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Old 03-16-2014, 02:23 PM   #3
capsicum
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- The 2nd PCR reaction efficiency is influenced from the 1st reaction,since the insertion of adaptors depend of a specific sequence from the 1st step
Yes, but how reliable do you normally find them? Some people must find them reliable enough to perform both at the same time (in the same reaction). I'd be worried that the product from the 1st PCR was too little. I guess you'd see that reflected in the final product (or lack of it) anyway.

Quote:
Originally Posted by DRYTCYV View Post
- Qubit and gel (1st),
- Qubit, gel and qPCR (2nd) to normalize.
This is what we'd planned to do too, except for the gel... many of our samples are far to low in concentration to visualise on a gel.


Quote:
Originally Posted by DRYTCYV View Post
- Be sure that the sample quality is the same, run a gel (1%) before you start and check the integrity. And of course load the same dna amount (measured by Qubit)
We can't always be sure of the quality because the DNA comes from many different sources (but all samples to be compared to each other) and usually the DNA is very low concentration (just a few ng/uL)

Quote:
Originally Posted by DRYTCYV View Post
- The protocol information for the 1st pcr its 2,5 ul of a 5ng/ul sample. So if you want to compare samples the best thing its to proceed the same way. Load the same, in the begining, ->clean-up->gel -> 2nd PCR ->clean-up Qubit+gel+qpcr and normalize
I know Illumina has suggested that mass and volume, but does it really make a difference? Theoretically, do you think it is more scientifically sound to use the same DNA mass or the same total original sample mass/volume before DNA extraction? I don't think it matters for the purposes of comparison... perhaps only for technical reasons in order to get the PCR to amplify efficiently. Often we have to dilute our samples before they can be amplified, even when the DNA concentration is low (lots of inhibitors that are very hard to remove, and very low cell content to begin with).
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Old 03-19-2014, 03:23 PM   #4
DRYTCYV
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Originally Posted by capsicum View Post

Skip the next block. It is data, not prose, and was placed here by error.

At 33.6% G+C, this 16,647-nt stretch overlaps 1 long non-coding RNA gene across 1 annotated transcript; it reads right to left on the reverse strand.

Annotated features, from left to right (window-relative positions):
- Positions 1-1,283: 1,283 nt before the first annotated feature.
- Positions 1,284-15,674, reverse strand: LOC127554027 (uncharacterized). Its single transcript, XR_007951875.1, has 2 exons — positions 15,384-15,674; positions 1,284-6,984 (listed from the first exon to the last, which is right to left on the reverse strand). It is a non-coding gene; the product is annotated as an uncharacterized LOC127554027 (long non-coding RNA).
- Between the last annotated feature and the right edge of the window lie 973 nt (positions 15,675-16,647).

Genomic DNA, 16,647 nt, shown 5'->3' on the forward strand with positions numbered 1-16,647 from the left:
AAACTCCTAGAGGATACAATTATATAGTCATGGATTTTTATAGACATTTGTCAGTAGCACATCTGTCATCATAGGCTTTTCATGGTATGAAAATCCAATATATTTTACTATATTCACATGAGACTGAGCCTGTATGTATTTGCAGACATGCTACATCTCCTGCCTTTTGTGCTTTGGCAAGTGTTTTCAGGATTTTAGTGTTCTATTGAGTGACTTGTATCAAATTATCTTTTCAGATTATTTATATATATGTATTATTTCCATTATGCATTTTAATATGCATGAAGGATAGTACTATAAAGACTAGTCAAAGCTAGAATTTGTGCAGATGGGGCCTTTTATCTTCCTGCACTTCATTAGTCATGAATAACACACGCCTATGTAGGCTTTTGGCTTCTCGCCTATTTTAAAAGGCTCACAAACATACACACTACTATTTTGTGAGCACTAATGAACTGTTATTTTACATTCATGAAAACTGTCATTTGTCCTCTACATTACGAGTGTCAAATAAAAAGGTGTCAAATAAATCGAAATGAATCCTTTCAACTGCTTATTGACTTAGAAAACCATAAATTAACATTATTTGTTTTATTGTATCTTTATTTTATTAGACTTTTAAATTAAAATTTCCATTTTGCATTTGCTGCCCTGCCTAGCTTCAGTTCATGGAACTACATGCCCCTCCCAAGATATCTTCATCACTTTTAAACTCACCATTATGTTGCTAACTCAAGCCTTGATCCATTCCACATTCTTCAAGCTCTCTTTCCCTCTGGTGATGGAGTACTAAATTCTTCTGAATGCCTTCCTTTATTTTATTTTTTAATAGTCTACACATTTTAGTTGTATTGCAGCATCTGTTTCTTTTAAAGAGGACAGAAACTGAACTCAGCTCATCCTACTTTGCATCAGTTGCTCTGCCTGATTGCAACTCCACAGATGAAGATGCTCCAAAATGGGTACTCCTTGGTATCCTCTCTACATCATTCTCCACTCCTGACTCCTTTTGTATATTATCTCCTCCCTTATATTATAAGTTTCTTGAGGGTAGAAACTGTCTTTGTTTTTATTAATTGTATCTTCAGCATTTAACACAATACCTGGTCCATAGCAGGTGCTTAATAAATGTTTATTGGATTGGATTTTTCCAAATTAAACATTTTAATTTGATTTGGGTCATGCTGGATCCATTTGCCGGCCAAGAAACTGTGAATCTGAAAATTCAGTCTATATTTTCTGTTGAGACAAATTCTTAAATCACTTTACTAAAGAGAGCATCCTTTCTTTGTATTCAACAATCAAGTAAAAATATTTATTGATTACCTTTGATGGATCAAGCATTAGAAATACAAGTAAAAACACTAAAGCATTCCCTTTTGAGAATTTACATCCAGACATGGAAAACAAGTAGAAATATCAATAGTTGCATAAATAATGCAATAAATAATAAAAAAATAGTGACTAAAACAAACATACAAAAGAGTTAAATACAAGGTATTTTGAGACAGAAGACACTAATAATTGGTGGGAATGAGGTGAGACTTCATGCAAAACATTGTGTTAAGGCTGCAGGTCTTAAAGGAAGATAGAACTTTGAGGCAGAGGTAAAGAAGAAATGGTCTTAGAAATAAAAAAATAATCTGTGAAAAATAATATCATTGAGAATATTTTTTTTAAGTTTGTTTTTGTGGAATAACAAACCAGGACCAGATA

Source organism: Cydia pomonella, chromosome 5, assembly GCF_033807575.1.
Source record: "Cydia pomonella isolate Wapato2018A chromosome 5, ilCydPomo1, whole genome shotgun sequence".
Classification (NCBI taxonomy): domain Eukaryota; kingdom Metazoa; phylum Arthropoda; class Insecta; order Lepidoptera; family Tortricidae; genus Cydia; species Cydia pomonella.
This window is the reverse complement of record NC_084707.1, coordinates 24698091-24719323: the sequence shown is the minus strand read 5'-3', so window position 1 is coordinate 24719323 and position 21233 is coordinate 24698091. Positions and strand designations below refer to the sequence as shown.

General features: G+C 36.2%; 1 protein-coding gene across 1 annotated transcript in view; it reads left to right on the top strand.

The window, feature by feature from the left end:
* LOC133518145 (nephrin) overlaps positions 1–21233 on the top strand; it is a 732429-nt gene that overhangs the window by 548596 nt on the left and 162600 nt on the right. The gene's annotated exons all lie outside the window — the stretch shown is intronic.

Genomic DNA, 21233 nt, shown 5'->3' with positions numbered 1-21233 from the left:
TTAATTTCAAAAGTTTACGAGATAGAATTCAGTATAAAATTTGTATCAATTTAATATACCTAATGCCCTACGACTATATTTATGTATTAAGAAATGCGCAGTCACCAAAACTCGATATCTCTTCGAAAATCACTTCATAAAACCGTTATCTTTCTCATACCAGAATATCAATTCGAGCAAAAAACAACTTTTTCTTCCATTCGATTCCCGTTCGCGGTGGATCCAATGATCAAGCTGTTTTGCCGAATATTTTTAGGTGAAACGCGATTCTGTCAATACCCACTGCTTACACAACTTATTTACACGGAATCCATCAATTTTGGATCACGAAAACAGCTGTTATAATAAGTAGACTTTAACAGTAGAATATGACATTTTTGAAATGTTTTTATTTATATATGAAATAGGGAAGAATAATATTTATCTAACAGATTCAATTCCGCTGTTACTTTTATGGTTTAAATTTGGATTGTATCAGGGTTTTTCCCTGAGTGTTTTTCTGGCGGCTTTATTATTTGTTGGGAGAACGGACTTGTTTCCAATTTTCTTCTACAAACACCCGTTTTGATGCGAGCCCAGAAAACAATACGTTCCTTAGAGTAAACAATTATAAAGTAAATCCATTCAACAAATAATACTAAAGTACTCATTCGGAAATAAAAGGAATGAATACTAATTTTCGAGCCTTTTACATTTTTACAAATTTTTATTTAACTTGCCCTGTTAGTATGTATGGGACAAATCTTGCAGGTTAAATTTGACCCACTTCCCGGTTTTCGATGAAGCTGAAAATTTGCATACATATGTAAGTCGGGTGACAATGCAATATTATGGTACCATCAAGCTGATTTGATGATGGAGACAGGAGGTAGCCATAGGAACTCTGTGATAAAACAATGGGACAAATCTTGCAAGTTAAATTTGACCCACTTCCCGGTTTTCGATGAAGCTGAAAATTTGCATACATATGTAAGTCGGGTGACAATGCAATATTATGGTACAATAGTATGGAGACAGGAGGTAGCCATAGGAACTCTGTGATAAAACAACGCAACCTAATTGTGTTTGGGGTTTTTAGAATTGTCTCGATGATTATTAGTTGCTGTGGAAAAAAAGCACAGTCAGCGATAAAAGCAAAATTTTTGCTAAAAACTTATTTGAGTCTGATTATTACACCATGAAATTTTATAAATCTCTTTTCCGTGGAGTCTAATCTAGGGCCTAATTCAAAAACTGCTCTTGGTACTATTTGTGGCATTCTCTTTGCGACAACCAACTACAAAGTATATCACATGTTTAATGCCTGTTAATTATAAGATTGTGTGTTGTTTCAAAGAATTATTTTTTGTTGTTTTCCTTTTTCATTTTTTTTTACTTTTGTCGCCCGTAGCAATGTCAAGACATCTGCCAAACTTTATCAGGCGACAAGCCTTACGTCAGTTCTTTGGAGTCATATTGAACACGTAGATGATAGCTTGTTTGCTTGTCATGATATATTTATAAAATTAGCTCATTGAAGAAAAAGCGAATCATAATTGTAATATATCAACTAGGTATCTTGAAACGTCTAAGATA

Yes, but how reliable do you normally find them? Some people must find them reliable enough to perform both at the same time (in the same reaction). I'd be worried that the product from the 1st PCR was too little. I guess you'd see that reflected in the final product (or lack of it) anyway.
Maybe they use a huge amount of DNA and like that its possible to perform both things at same time. So if you process eveything in the same pcr step, you will get indexed fragments and since you load more its possible to continue to sequencing step.


Quote:
Originally Posted by capsicum View Post
This is what we'd planned to do too, except for the gel... many of our samples are far to low in concentration to visualise on a gel.
Bioanalyzer?



Quote:
Originally Posted by capsicum View Post
I know Illumina has suggested that mass and volume, but does it really make a difference? Theoretically, do you think it is more scientifically sound to use the same DNA mass or the same total original sample mass/volume before DNA extraction? I don't think it matters for the purposes of comparison... perhaps only for technical reasons in order to get the PCR to amplify efficiently. Often we have to dilute our samples before they can be amplified, even when the DNA concentration is low (lots of inhibitors that are very hard to remove, and very low cell content to begin with).
No, i think you can play around with the starting sample quantity. I just said to load the same amount because its more easy to detect some problems between samples (like contaminants). Do you have enough sample to try to purifiy? Precipitation/purification kits? Your efficiency problem could be correlated with some contaminat in the solution...